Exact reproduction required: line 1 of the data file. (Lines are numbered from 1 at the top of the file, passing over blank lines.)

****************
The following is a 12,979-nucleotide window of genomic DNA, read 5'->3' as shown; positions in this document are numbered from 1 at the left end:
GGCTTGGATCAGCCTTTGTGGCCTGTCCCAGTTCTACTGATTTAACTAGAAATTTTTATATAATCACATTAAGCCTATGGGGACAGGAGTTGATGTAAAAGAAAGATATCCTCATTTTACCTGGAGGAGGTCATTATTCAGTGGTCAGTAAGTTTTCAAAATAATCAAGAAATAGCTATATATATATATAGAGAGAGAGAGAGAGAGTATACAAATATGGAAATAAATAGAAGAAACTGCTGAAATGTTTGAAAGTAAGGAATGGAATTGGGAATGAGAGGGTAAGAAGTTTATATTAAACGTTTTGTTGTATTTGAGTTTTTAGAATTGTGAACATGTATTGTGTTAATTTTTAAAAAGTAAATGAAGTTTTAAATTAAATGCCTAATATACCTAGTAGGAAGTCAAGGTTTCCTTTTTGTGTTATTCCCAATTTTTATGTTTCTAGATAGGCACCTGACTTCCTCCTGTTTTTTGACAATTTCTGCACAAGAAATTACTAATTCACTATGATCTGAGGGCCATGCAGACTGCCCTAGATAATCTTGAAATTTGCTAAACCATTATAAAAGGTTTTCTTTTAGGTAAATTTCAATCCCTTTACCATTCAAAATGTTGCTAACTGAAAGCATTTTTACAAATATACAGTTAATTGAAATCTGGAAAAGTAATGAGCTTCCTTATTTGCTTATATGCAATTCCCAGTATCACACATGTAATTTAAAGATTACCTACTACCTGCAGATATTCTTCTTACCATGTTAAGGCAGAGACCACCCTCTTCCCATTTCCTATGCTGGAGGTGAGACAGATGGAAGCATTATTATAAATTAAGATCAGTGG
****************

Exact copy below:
The following is a 12,979-nucleotide window of genomic DNA, read 5'->3' as shown; positions in this document are numbered from 1 at the left end: